This is nearly the opposite of the scene in the movie — not only does no call come, but Nick thinks that Gatsby has finally lost hope, and rather than a final glorious moment of possibility, Gatsby’s death is imagined as almost being caused by giving up on hope. Letting go of hope has caused formerly lovely sights to become “frightening” and “grotesque,” and it is this terrible “new world” that sends forth the ghost-like form of Gatsby’s murderer in the final line here. Luhrmann, on the other hand, prefers Gatsby to remain a perfect, unspoiled symbol of hope until the end. His revision of this scene makes melodramatic tragedy out of Gatsby’s vision of love snatched away by death, and backs away from the deeper tragedy that Fitzgerald draws, of the world’s very animating soul draining out as hope dims.

I’m sure I’m not the first person to compare Gatsby to the Kierkegaardian knight of faith, who says to himself that even though his love is impossible, “I nevertheless believe that I shall get her, namely on the strength of the absurd, on the strength of the fact that for God all things are possible.” The thing about the knight of faith, though, is that he has first to accept that his love is really not possible in this world, and I don’t think Luhrmann’s Gatsby ever gets there. For one thing, Luhrmann takes away the condition that the love be thoroughly impossible by showing those scenes of Daisy with the telephone, thinking about calling. She even reaches for the phone at one point, and the camera cuts back to Gatsby’s phone ringing, and his emergence from the pool only to be shot, allowing viewers to think along with Gatsby that this is in fact Daisy calling. The slow-motion tragedy of Gatsby falling back into the pool is the moment of Romeo seeing his future with Juliet being drawn away from him by the tunnel of his own death — it’s not until afterwards that viewers get the punchline that it was just Nick on the phone. Gatsby’s hope that Daisy will call is not at all unreasonable or absurd in the movie, which takes away some of its poignancy.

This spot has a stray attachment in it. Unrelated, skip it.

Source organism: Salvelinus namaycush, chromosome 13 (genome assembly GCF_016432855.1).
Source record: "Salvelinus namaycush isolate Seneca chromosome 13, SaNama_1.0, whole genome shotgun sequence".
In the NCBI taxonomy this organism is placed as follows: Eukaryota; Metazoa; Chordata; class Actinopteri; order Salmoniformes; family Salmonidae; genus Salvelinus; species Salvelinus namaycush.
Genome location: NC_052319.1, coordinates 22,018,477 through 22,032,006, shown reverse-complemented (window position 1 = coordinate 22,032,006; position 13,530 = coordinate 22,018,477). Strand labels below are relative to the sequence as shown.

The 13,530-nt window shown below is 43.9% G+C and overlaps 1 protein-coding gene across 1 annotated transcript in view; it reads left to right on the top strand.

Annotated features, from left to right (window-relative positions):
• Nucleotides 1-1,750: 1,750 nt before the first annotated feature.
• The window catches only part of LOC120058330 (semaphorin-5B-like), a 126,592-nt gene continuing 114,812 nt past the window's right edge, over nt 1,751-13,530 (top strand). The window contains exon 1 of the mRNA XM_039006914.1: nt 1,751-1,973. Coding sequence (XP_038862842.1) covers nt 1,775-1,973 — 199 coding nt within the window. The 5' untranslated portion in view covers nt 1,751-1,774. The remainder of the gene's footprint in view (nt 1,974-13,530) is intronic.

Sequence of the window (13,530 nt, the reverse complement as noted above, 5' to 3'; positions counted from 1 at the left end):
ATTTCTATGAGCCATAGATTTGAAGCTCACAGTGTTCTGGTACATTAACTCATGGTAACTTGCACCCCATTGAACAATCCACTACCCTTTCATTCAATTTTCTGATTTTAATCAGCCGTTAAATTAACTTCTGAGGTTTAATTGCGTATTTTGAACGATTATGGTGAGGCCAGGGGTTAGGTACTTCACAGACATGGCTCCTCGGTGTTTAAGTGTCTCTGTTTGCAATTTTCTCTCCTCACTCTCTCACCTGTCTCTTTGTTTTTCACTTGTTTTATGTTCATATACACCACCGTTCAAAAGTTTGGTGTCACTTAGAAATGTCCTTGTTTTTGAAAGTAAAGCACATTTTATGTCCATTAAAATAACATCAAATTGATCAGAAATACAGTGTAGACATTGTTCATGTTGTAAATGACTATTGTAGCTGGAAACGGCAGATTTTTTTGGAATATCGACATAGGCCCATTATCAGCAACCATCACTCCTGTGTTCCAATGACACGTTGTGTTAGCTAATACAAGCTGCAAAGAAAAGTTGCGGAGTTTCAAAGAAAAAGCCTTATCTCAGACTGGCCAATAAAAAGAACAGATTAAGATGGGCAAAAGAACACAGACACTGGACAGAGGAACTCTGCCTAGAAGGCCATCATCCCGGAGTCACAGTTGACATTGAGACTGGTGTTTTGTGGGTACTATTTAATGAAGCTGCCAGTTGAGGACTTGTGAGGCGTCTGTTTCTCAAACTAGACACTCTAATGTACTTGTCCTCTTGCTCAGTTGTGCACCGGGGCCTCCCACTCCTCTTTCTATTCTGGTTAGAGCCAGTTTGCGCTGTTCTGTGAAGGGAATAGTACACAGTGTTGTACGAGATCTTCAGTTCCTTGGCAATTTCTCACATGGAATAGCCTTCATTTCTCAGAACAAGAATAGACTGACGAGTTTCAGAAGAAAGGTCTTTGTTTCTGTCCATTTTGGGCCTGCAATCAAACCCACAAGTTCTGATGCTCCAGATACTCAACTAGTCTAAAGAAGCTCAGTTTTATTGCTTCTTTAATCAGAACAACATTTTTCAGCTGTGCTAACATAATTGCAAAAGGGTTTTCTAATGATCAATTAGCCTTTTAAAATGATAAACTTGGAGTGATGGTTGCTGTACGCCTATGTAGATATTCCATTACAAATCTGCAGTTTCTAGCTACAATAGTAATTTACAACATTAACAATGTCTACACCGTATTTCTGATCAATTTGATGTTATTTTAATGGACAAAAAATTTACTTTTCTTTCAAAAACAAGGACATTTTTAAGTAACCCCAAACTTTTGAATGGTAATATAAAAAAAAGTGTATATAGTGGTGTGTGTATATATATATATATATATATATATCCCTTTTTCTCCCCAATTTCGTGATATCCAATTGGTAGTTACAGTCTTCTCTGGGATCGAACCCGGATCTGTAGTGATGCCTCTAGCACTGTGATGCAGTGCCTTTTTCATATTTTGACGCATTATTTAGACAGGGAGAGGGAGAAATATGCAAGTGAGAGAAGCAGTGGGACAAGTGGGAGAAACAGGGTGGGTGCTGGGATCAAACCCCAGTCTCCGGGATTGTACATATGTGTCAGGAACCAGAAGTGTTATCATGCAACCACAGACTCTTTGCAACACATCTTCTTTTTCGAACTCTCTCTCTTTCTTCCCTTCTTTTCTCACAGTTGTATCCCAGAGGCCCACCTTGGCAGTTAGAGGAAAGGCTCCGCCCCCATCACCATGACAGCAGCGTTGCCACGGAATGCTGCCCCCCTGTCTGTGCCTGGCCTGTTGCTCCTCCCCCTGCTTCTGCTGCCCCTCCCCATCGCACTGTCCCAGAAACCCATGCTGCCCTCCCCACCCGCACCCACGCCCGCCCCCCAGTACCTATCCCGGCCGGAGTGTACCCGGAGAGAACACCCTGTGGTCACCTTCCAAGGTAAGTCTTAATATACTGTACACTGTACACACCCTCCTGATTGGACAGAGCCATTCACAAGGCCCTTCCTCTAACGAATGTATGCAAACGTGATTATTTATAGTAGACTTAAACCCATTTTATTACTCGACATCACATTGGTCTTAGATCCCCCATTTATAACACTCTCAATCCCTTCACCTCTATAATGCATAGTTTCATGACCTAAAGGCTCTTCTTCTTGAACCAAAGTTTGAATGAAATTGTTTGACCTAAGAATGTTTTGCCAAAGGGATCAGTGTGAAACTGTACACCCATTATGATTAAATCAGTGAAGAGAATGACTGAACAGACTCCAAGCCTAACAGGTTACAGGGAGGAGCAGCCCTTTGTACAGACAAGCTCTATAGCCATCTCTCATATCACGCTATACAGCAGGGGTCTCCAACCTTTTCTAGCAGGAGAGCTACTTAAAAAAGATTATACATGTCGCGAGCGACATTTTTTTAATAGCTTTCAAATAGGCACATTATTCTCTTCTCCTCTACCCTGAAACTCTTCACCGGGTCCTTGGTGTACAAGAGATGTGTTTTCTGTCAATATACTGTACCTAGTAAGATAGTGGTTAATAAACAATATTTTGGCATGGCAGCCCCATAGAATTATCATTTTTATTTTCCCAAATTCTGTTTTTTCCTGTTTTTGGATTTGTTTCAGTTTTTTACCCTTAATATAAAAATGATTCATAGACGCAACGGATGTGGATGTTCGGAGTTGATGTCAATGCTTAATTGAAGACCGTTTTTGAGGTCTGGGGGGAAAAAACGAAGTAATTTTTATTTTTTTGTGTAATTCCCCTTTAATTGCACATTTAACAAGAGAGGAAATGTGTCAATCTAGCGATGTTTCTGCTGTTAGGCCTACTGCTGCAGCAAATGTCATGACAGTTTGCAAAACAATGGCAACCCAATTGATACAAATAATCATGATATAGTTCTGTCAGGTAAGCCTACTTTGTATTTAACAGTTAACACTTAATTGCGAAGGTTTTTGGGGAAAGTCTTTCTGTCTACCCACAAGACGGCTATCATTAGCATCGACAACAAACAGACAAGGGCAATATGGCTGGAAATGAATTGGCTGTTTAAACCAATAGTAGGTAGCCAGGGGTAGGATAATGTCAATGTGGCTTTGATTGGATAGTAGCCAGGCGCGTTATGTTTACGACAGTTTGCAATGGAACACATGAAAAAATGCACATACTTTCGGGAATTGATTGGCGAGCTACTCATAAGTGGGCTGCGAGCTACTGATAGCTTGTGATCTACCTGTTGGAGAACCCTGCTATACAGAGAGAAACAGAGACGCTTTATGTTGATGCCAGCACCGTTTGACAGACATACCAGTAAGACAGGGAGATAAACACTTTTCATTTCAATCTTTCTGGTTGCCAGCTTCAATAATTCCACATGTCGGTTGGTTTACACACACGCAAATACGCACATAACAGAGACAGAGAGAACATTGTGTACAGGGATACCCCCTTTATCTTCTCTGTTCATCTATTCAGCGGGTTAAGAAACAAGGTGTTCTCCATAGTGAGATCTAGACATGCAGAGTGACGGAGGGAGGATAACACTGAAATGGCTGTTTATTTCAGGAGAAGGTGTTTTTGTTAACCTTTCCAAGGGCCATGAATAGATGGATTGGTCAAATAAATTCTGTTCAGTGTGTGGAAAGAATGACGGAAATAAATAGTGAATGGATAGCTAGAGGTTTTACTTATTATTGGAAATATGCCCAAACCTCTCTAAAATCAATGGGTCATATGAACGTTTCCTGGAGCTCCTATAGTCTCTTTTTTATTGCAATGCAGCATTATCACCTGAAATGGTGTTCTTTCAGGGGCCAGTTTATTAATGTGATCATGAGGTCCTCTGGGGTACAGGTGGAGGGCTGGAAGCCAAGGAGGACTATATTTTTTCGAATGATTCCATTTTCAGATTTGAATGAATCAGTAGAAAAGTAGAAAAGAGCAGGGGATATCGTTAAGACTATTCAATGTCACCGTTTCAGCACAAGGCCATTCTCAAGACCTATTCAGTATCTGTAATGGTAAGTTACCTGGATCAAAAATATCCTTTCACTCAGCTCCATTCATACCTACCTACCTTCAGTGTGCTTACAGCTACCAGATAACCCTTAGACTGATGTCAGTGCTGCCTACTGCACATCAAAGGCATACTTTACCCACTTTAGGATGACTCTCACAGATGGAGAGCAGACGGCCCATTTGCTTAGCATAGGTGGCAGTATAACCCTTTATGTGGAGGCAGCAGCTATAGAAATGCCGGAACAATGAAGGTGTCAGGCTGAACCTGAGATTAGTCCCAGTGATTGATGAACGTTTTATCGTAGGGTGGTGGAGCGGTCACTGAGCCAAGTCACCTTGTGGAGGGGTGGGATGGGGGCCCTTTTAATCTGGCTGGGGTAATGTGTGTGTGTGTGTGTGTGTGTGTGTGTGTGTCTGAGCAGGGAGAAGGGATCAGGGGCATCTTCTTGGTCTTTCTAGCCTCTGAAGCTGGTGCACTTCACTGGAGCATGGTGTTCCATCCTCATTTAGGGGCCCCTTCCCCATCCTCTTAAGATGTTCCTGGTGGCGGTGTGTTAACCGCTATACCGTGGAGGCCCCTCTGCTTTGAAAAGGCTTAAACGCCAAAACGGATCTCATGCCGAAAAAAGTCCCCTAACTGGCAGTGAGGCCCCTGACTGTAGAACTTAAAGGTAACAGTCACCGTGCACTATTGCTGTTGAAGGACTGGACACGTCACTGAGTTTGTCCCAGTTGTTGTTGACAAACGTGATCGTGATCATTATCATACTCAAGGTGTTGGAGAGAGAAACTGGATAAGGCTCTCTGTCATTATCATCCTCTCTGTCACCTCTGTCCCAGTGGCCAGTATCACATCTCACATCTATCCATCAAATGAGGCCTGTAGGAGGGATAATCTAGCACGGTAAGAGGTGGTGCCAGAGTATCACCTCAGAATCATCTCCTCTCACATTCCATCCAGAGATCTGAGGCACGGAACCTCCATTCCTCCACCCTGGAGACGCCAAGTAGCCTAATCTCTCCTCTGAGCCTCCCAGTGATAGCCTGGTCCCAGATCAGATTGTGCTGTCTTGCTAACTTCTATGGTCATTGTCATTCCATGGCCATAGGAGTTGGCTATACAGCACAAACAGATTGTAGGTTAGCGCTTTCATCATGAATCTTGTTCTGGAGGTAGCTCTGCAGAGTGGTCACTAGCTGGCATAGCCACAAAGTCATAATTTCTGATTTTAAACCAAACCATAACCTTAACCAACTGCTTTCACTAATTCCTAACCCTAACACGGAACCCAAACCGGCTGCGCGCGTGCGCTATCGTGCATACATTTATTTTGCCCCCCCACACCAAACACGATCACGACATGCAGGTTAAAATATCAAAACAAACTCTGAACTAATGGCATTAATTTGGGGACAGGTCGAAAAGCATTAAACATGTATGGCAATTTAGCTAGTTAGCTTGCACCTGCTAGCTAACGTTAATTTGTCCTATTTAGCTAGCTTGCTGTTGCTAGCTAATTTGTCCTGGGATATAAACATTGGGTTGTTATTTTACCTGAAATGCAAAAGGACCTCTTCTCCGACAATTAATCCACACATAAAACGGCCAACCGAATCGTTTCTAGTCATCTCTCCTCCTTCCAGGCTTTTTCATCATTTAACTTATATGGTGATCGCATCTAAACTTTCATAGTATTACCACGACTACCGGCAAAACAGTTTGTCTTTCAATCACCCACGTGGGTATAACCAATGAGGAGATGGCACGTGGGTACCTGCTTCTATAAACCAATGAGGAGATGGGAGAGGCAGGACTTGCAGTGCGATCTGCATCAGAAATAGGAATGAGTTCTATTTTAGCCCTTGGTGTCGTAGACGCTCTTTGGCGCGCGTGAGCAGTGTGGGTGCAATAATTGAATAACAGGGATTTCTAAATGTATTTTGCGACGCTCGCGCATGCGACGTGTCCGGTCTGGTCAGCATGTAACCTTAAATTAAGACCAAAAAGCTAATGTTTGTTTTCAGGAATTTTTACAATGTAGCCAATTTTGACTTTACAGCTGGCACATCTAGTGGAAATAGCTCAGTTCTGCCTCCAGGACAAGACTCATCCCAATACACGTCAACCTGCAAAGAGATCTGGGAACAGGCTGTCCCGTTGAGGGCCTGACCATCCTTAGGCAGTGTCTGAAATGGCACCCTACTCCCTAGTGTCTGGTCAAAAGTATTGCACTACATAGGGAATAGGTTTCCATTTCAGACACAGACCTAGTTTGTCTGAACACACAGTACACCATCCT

To be honest, I’m not sure that Fitzgerald’s Gatsby qualifies as a true knight of faith, either. Kierkegaard explains that “childlike simplicity and innocence” can also account for impossible hope that is just naïveté rather than true faith based on the renunciation of earthly possibility. But Fitzgerald’s vision of Gatsby is nonetheless darker and more complex than Luhrmann’s, and Gatsby’s last moments are an experience of a dead, empty world left lifeless when hope has gone: “He must have looked up at an unfamiliar sky through frightening leaves and shivered as he found what a grotesque thing a rose is and how raw the sunlight was upon the scarcely created grass. A new world, material without being real, where poor ghosts, breathing dreams like air, drifted fortuitously about…”. What’s striking about these lines is the transformation of natural beauty into uncanny horror. And is Gatsby himself one of these “poor ghosts, breathing dreams like air”? If so, it’s another transformation, from a vision of himself as drawing strength and vigor from his dream to one of himself barely clinging to life through it. Another line of Kierkegaard’s comes to mind: “Through faith I don’t renounce anything, on the contrary in faith I receive everything.” It’s as though Gatsby’s faith has been giving him the world up until this moment, and now suddenly the world is taken away — even though it’s still in front of his face. It’s not just Daisy who vanishes in this tragedy, but everything — and not because of Gatsby’s death, but because he wretchedly remains alive. Fortunately, this world of shadows sends forth its avenging angel.

1 Comment »

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  1. Really interesting response. I’m currently writing on Baz Luhrmann’s Tragic art and this is certainly an interesting perspective.